Yeast

 

I love the smell of freshly baked yeast bread, it is so welcoming. When bakers yeast (Saccharomyces cerevisiae) is added to bread dough the yeast uses sugar (fermentable sugars) as energy and during fermentation produces carbon dioxide and ethanol. It is the carbon dioxide that helps the dough to rise. Keeping your yeast growing is essential for good bread making. That means; feeding it, keeping it at a suitable temperature, ensuring there is sufficient moisture and not adding too many ingredients that inhibit its growth. If the growing conditions are optimal, a yeast cell can divide every ~ 100 minutes. However, the most important thing for bread making is the production of carbon dioxide by the yeast.

Feeding the yeast:

Like us, yeast requires glucose. If the available carbohydrate isn’t glucose (eg Sucrose) the yeast will convert it into the monosaccharides, glucose and fructose before it can use it as an energy source. Having some sugar (sucrose) in the bread dough will ensure the yeast is fed.  Other sugars that yeast can utilise are maltose (found in rice bran syrup) and fructose (honey and fruits).

If you don’t want to add refined sugar you can add other “sweet” things that can either be used by the yeast or converted into glucose then used. Roast pumpkin, sultanas, grated apple and honey are a few of the ingredients that could be used instead of refined sugar. If using an alternative sugar source be aware that you may need to increase the proofing time.

Temperature:

Yeast can grow through a range of temperatures (19o C – 36o C). They can grow outside this range but it is retarded at lower temperatures and the yeast is damaged at higher temperatures. But what is optimal?  The best temperature range for yeast to grow and divide is between 25o C and 27o C. However, the best range for the yeast to ferment, and therefore produce carbon dioxide and ethanol, is between 30 – 33o C.  What do we want the yeast to do, go forth and multiply or produce gas? It is most definitely the latter. Most of the bread made with Bakers' Magic Gluten free flour doesn’t need a long proofing time so having the dough at the higher end of the temperature range is okay.

Moisture:

Usually there is sufficient water present in the dough for the yeast to grow. However a skin can form on the outside of the dough if the environment that the dough has been placed in isn’t moist enough. There are a couple of ways of keeping the dough moist. You could use a damp tea towel or plastic cling film to cover the dough, alternatively place the dough in a warm oven with an open container of water.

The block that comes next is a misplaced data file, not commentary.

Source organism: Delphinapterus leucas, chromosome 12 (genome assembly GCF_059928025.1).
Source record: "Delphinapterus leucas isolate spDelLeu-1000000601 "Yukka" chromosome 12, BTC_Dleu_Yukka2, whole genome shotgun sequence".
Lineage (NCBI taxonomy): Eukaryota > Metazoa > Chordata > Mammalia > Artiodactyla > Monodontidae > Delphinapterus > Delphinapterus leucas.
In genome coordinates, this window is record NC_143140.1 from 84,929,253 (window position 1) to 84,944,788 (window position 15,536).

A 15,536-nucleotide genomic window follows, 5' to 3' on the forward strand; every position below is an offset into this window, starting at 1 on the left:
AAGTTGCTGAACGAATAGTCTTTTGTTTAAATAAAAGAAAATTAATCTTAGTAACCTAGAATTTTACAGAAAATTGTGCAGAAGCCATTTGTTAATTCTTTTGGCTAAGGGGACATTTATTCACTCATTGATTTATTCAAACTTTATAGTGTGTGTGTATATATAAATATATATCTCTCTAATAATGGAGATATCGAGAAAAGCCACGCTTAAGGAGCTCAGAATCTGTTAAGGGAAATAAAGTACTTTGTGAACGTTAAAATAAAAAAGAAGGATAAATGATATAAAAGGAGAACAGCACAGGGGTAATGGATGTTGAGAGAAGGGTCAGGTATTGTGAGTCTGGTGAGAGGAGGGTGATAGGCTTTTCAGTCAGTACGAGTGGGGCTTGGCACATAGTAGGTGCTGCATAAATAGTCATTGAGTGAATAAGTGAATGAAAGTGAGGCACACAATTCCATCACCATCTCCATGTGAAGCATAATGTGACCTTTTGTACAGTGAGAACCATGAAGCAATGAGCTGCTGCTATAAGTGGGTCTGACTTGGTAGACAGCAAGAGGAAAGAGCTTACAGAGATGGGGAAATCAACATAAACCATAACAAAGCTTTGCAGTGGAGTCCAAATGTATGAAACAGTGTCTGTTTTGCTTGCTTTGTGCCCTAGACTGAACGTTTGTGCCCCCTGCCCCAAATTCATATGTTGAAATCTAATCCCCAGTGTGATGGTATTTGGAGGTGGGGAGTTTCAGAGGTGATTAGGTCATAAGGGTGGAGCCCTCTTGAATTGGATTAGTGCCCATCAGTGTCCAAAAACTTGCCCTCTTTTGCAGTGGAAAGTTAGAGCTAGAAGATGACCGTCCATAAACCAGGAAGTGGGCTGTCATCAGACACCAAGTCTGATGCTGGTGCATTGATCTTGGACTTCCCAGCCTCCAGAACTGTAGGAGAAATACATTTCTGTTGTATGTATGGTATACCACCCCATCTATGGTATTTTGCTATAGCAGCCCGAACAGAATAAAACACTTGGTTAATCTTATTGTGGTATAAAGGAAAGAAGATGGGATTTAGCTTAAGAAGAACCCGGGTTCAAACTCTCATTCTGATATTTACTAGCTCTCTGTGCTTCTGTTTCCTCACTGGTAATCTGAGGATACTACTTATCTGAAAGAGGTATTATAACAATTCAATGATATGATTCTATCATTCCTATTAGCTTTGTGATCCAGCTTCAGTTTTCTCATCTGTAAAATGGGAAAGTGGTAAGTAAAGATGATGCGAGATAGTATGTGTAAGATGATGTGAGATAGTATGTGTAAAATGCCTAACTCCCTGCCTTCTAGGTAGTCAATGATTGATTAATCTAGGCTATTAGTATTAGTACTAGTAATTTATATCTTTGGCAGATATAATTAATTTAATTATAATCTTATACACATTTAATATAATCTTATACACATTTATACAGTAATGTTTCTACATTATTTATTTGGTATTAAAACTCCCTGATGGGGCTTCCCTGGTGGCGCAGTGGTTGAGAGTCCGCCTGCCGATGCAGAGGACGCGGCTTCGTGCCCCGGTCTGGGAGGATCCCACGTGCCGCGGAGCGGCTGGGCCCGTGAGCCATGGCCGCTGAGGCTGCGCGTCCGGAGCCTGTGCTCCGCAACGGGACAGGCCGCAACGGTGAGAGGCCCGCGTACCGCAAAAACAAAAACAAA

Growth Inhibitors:

Sugar; although the yeast requires sugar too much will retard its growth. Increasing the amount of sugar in a bread recipe affects the final product. Prior to baking the dough will be stickier, the crumb (the appearance of the bread) will be smaller (the holes will be smaller), the crust of the finished product will be softer and be browner. So how much sugar is too much? If you take the amount of Bakers' Magic Gluten free flour as 100% then over 22% sugar is too much (For 450 g of Bakers' Magic Gluten free flour it would mean adding more than 100 g of sugar). I have tried up to 33% sugar basically the resulting bread is super sweet glug (not nice). The addition of ~ 17% sugar is okay (450g Bakers' Magic Gluten free flour and 75 g sugar) and I tend not to add more than this. If adding sugar greater than 22% I would put more yeast in.    

Salt; slows down (inhibits) the growth of the yeast and it also adds flavour. There have been a number of times when I am eating some bread and I realise I forgot to add the salt.  A longer proofing time may be required for breads that contain salty foods for example olives. I haven’t determined how much salt is too much as the thought of eating really salty bread does not appeal.  

Fats/Oils; can slow down yeast growth as well. However, when making bread with wheat flour fats/oils can help; to hold the structure of the bread together, tenderise the bread and preserve freshness. There are benefits in the final product when fats/oils (egg is included in this group) are added to Bakers' Magic Gluten free flour recipes as well. The addition of fats/oils; make handling the dough easier, gives the dough a nice gloss, and in the finished product gives a browner crust, adds flavour and reduces the size of the holes.